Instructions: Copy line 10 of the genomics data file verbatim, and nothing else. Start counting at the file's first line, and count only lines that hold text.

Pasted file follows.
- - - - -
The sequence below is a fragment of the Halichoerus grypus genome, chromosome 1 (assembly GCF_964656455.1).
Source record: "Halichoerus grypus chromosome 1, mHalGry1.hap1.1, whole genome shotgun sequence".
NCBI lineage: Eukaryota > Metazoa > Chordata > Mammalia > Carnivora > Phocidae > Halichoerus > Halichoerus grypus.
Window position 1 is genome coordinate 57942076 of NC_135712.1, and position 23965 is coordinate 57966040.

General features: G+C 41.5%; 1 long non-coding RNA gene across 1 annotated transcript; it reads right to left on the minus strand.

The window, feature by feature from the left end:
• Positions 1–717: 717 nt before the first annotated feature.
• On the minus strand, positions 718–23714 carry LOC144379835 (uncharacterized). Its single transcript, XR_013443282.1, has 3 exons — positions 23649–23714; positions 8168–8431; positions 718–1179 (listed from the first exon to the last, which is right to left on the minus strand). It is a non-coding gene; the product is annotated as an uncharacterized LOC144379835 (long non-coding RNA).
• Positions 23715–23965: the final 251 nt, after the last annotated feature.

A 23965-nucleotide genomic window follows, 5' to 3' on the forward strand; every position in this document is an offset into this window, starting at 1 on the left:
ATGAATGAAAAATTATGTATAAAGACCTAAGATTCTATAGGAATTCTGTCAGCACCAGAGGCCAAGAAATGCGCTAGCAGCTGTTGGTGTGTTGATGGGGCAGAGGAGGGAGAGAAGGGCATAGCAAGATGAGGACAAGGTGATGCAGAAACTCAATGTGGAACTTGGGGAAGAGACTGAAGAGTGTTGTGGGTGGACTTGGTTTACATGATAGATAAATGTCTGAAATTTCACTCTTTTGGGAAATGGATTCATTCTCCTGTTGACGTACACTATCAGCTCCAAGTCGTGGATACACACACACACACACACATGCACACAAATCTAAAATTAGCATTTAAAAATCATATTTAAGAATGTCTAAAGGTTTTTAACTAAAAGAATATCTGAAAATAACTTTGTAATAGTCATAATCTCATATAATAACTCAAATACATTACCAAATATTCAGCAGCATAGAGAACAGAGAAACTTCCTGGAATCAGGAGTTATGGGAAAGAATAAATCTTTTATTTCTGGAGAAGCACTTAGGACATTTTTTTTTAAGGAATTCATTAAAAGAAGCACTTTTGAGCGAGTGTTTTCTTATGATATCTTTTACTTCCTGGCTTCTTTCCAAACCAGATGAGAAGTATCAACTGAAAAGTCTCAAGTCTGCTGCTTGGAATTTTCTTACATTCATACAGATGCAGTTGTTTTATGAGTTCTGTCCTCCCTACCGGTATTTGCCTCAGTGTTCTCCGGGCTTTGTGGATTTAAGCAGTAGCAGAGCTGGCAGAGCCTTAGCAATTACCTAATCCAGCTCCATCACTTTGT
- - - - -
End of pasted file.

A 23965-nucleotide genomic window follows, 5' to 3' on the forward strand; every position in this document is an offset into this window, starting at 1 on the left: